Don’t Avoid Using the English Found in Japanese
I know a lot of people studying Japanese who feel that they want to stick with the pure Japanese and avoid the English words that are becoming spread throughout the Japanese language. Do not become one of these people.
Why? Because the Japanese language is constantly changing, and to sound like a native Japanese speaker, you need to use the words that native Japanese speakers use. Think of it by changing the point of view to a Japanese speaker studying English. They are living in America. They are talking with a friend about what they did that night:
“Tonight I went out for some Japanese food. I ate some Japanese noodles and some raw fish. My friend didn’t like the Japanese dumplings because of the garlic so he ate some fermented soy bean paste soup instead. Afterwords we watched a traditional ancient Japanese warrior movie and then went to a Japanese-style singing room.”
While this Japanese example is limited and a bit extreme, that is only because Japanese words are only starting to slowly work their way into common English usage. However with Japanese, English-born words are now a vital part of proper Japanese.
Things to watch out for:
1) Make sure if you are using the English word, you use the Japanese pronunciation. Do not be like many novices who say ビデオ with a “v” sound at the beginning or ブログ with a “lah” sound for the ロ. It can be a little difficult at first because you are so used to saying it the English way. But if you make this mistake, it will not sound natural and Japanese people will notice.
2) Watch out for 和製英語 where the meaning is completely different than the original English meaning. You may mean to say that you have a lot of tension (stress) by saying テンションがあがった！But テンション in Japanese means your excitement level.
Remember that this is one of your most powerful tools in learning Japanese that people from non-English speaking countries don’t have. If you don’t use it to its full potential, you are making a mistake. It would be like a Chinese person studying Japanese but refusing to use his knowledge of hanzi, because he wants to make sure to use only pure Japanese Kanji.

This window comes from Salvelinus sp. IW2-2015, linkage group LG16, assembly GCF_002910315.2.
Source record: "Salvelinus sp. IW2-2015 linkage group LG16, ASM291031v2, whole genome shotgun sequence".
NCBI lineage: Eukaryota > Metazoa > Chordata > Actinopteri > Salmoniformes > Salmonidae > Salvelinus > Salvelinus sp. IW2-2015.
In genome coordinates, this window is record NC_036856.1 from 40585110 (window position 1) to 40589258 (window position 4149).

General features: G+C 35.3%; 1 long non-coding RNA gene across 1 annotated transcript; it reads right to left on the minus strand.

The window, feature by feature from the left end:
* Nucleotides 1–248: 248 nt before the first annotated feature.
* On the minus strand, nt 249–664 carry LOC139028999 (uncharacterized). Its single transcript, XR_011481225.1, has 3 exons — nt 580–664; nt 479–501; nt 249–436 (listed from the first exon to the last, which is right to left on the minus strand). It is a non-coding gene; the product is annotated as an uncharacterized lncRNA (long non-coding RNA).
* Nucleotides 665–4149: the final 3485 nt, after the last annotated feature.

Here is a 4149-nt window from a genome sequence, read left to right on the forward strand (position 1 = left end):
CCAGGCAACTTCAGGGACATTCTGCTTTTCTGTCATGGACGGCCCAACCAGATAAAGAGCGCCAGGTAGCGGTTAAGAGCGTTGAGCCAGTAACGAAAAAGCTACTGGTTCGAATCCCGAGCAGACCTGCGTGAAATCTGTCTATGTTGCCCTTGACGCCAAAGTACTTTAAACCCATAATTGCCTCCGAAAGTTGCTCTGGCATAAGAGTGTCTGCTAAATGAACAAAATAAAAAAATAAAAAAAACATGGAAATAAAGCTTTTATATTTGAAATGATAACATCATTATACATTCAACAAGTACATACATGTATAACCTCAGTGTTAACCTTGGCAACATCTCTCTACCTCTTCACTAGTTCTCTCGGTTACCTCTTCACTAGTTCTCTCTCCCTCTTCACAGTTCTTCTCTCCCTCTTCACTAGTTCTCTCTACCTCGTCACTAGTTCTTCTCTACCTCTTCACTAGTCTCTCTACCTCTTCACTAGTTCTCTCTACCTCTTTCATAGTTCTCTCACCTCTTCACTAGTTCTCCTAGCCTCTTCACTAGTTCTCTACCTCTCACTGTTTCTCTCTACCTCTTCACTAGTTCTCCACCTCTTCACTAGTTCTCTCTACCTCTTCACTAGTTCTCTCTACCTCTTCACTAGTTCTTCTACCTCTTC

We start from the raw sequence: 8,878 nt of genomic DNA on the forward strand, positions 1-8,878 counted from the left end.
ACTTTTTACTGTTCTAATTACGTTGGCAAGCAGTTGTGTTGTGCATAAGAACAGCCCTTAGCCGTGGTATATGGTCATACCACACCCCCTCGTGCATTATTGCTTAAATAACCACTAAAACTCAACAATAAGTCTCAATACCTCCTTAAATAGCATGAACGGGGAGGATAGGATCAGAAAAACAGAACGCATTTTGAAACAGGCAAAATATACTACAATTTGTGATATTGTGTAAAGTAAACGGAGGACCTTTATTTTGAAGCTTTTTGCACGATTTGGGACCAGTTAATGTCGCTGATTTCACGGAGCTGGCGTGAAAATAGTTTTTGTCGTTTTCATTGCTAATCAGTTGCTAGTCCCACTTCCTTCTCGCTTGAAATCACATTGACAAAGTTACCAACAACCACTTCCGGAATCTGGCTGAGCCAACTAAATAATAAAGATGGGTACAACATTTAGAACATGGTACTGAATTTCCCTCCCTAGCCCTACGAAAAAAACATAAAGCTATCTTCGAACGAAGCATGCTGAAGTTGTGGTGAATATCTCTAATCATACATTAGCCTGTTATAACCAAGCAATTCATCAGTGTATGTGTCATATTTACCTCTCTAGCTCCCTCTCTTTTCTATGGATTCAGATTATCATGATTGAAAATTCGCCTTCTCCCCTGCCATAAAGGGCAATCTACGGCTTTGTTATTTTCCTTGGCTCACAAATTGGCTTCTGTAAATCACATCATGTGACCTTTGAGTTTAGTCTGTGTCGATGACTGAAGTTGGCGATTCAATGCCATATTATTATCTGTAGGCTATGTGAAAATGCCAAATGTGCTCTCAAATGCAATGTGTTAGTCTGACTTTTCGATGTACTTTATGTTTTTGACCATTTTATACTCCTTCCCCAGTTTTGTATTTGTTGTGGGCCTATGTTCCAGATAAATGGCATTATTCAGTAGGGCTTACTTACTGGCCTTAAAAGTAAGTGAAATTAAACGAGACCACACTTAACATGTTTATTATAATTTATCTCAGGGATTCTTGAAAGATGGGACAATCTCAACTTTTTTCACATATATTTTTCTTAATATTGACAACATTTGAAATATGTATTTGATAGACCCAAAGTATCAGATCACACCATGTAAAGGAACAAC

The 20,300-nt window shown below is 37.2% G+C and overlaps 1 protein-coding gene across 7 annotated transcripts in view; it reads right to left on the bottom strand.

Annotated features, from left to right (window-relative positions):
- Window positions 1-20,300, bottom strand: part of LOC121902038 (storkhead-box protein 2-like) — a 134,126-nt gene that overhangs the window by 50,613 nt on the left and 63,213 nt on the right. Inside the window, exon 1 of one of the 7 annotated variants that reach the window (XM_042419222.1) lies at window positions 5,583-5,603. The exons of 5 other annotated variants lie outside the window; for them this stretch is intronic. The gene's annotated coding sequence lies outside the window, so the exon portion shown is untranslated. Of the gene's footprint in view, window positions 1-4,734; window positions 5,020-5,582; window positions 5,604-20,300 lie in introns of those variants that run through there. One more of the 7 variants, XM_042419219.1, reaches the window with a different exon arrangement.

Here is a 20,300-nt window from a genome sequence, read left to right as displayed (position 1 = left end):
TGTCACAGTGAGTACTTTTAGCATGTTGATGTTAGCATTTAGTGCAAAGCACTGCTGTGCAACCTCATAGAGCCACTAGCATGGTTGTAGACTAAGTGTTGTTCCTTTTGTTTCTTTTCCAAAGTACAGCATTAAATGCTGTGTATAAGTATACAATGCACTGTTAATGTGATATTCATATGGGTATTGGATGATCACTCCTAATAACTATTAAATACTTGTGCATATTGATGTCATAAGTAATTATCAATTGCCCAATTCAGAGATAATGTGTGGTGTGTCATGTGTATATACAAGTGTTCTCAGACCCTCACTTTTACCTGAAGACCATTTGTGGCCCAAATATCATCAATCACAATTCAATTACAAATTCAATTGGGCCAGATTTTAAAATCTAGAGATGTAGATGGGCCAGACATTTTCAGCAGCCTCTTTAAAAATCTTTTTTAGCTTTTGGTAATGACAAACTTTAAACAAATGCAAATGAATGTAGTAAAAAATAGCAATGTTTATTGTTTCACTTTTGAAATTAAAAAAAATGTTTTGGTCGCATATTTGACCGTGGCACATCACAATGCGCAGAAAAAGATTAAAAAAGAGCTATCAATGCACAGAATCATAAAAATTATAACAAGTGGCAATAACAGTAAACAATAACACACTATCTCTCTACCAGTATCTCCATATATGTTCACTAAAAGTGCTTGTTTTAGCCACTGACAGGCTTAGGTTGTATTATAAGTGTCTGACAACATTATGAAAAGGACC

Lastly, be creative. What’s great about 和製英語 and カタカナ語 is that you can use it sometimes when you don’t know how to say a certain word in Japanese. Often if you just add an extra vowel or so in the right place (it takes time and practice to figure what sounds most natural), you end up with the actual Japanese word. For example, don’t know how to say “jogging”? Hmm… take the English word and add a vowel at the end and you have ジョギング, an actual Japanese word.
Have fun with it! You’ll be naturally adding ドンマイ！, ナイス質問, いいタイミング into your conversations in no time.
Founder of Jalup. iOS Software Engineer. Former attorney, translator, and interpreter. Still watching 月曜から夜ふかし weekly since 2013.
This is a great post. Entertaining, informative, and really funny. Thank you.
Why would I say ロ with a “lah” sound? That’s not how you say it in English OR Japanese…
I can’t speak for all English speaking countries (or even all regions of one country), but where I’m from in the U.S. we pronounce blog (ブログ) as b-lah-g.
Which is why the ロ sound ends up becoming a lah sound.
It’s really surprising how different English dialects are.
As an English as a Second Language teacher, I always have to explain why the way I talk is different than the way the dictionary pronounces things.
This is so true, and even more reason why it’s key to use the Japanese pronunciation when talking in Japanese.